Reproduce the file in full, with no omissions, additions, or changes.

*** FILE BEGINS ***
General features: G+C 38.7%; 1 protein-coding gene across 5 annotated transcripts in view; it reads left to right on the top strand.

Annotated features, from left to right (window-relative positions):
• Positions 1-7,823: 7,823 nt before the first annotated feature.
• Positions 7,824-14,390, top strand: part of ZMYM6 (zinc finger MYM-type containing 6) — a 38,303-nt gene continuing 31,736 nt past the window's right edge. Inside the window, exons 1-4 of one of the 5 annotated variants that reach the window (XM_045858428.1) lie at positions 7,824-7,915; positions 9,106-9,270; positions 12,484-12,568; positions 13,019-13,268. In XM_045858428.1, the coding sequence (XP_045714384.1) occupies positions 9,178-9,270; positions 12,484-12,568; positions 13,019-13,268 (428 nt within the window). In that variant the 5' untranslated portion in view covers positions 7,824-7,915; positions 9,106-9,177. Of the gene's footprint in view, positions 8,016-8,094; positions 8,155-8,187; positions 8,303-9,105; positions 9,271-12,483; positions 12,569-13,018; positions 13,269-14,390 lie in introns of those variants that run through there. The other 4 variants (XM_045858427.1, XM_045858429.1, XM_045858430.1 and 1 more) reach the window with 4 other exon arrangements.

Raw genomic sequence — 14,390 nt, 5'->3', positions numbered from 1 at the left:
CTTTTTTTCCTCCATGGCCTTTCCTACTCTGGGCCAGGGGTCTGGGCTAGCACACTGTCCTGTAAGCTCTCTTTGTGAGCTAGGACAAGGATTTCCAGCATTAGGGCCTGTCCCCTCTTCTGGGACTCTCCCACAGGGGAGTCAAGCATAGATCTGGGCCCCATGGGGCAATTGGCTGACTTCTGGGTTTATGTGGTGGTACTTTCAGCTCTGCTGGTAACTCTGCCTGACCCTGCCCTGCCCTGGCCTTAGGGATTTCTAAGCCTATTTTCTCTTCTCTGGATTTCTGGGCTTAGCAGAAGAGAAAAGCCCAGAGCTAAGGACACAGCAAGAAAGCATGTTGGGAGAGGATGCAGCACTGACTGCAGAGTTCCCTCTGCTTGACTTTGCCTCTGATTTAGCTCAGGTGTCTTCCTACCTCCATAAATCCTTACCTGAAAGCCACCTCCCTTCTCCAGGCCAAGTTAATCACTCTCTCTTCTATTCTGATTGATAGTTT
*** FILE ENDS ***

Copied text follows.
General features: G+C 38.7%; 1 protein-coding gene across 5 annotated transcripts in view; it reads left to right on the top strand.

Annotated features, from left to right (window-relative positions):
• Positions 1-7,823: 7,823 nt before the first annotated feature.
• Positions 7,824-14,390, top strand: part of ZMYM6 (zinc finger MYM-type containing 6) — a 38,303-nt gene continuing 31,736 nt past the window's right edge. Inside the window, exons 1-4 of one of the 5 annotated variants that reach the window (XM_045858428.1) lie at positions 7,824-7,915; positions 9,106-9,270; positions 12,484-12,568; positions 13,019-13,268. In XM_045858428.1, the coding sequence (XP_045714384.1) occupies positions 9,178-9,270; positions 12,484-12,568; positions 13,019-13,268 (428 nt within the window). In that variant the 5' untranslated portion in view covers positions 7,824-7,915; positions 9,106-9,177. Of the gene's footprint in view, positions 8,016-8,094; positions 8,155-8,187; positions 8,303-9,105; positions 9,271-12,483; positions 12,569-13,018; positions 13,269-14,390 lie in introns of those variants that run through there. The other 4 variants (XM_045858427.1, XM_045858429.1, XM_045858430.1 and 1 more) reach the window with 4 other exon arrangements.

Raw genomic sequence — 14,390 nt, 5'->3', positions numbered from 1 at the left:
CTTTTTTTCCTCCATGGCCTTTCCTACTCTGGGCCAGGGGTCTGGGCTAGCACACTGTCCTGTAAGCTCTCTTTGTGAGCTAGGACAAGGATTTCCAGCATTAGGGCCTGTCCCCTCTTCTGGGACTCTCCCACAGGGGAGTCAAGCATAGATCTGGGCCCCATGGGGCAATTGGCTGACTTCTGGGTTTATGTGGTGGTACTTTCAGCTCTGCTGGTAACTCTGCCTGACCCTGCCCTGCCCTGGCCTTAGGGATTTCTAAGCCTATTTTCTCTTCTCTGGATTTCTGGGCTTAGCAGAAGAGAAAAGCCCAGAGCTAAGGACACAGCAAGAAAGCATGTTGGGAGAGGATGCAGCACTGACTGCAGAGTTCCCTCTGCTTGACTTTGCCTCTGATTTAGCTCAGGTGTCTTCCTACCTCCATAAATCCTTACCTGAAAGCCACCTCCCTTCTCCAGGCCAAGTTAATCACTCTCTCTTCTATTCTGATTGATAGTTT